COLUMBIA, S.C. -- Von Miller knows that Joe Biden is counting on folks like him, a black Democratic voter in South Carolina, to help salvage his presidential campaign after crushing defeats in Iowa and New Hampshire.
Yet Miller still can't decide whether the former vice president has earned his vote.
The 45-year-old middle school teacher in Columbia said he values Biden's decades of experience in Washington and thinks he has the clout to push his policies through Congress. But Miller cannot shake the feeling that Biden lacks the oomph to beat President Donald Trump and that he's coasting on the coattails of his relationship with former President Barack Obama.
"I just need to see him hustle a bit more," Miller said. "The message seems to be, 'I'm Joe Biden. I know you're going to vote for me.' It's almost like just because he was Barack's old running mate, he assumes he's got the black vote in the bag." Miller is also considering voting for Pete Buttigieg, the former mayor of South Bend, Ind.
That's bad news for Biden, who rushed here Tuesday night before the results from New Hampshire were all in. He now counts on an overwhelming victory in South Carolina's Feb. 29 primary to dispel the narrative that he is doomed.
"It ain't over, man," he told a crowd of supporters in Columbia. "Up till now, we haven't heard from the most committed constituency in the Democratic Party -- the African American community."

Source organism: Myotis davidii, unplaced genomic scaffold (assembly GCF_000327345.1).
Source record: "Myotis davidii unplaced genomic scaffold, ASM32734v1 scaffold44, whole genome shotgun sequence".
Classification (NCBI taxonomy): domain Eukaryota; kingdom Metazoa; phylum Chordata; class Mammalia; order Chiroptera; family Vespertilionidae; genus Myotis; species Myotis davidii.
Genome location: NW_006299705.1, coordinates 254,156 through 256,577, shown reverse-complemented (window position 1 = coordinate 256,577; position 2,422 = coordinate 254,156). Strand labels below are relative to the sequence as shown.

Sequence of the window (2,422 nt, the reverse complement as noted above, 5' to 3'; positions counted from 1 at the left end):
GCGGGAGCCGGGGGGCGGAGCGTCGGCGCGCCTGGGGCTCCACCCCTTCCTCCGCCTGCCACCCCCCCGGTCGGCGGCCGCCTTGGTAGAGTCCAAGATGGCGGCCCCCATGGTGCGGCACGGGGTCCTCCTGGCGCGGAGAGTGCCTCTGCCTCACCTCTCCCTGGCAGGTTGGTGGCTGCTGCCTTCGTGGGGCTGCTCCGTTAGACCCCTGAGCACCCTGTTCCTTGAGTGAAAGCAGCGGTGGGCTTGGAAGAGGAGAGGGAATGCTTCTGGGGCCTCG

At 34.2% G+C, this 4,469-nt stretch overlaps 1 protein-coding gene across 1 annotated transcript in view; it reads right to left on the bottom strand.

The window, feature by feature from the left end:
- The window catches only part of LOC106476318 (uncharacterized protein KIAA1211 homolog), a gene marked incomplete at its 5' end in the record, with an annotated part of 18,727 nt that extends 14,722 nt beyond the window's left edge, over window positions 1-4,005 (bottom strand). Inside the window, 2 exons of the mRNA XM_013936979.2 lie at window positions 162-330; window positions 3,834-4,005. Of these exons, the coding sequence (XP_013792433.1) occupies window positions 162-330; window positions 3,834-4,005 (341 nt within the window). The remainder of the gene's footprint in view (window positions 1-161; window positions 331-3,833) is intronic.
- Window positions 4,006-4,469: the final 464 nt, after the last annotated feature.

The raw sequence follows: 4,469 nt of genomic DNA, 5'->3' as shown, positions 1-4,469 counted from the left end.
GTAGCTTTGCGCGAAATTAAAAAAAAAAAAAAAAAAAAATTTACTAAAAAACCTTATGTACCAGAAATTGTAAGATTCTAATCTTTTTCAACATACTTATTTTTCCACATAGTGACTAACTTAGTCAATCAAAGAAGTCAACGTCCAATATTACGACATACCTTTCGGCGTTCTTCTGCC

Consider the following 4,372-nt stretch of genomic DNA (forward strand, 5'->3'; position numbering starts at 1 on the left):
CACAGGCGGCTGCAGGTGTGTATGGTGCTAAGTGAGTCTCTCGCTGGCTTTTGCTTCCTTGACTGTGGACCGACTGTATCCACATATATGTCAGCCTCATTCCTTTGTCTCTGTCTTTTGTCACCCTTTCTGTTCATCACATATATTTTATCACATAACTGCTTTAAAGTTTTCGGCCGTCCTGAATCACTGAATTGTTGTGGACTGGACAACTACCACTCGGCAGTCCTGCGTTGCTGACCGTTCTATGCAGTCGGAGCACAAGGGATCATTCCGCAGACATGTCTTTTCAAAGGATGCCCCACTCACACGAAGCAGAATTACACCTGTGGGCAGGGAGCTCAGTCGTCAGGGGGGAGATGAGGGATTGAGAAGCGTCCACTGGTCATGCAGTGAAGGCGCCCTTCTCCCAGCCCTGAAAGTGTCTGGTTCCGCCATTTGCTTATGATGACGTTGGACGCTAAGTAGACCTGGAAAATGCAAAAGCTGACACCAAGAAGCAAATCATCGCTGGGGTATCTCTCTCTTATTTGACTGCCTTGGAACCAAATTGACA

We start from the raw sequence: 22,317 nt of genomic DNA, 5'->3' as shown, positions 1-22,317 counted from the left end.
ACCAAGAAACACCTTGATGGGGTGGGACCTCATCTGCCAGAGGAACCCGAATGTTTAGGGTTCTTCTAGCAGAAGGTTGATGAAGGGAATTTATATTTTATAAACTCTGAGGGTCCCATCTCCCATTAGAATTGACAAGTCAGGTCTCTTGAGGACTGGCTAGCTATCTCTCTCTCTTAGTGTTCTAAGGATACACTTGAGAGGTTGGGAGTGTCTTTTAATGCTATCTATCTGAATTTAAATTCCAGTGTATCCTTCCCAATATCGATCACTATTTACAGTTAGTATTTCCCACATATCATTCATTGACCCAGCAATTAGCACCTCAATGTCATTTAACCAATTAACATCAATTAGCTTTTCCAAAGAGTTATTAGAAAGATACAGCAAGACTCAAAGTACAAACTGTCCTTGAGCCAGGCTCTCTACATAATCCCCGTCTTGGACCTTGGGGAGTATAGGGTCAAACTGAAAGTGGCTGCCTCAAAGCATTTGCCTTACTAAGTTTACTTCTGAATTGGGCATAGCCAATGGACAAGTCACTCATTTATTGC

His campaign has long regarded the state as Biden's firewall, given his longstanding support from African Americans, who make up 3 out of 5 Democratic voters, and his close association with the nation's first black president. Yet some black voters can't help but reconsider, discouraged by Biden's poor performance.
He remains the Democratic front-runner here. But in recent months, Biden has slipped significantly as two rivals in the state -- California billionaire Tom Steyer and Vermont Sen. Bernie Sanders -- have filled the air with advertisements and the ground with armies of foot soldiers.
"The firewall is in question at this point," said Bruce Ransom, a political scientist at Clemson University. "Even a month ago, it seemed like it was a done deal. Now it looks like that's in jeopardy."
Obama in 2008 and Hillary Clinton in 2016 won more than 80% of African American voters in the state's primary, heralding support nationally that helped each win the nomination. While Biden faces more rivals, he led with support from just 30% of black Democrats in a nonpartisan poll last month for the Post and Courier/Change Research. But that was down 28 percentage points from the organization's poll in May. Steyer and Sanders were close behind with 24% and 16%, respectively.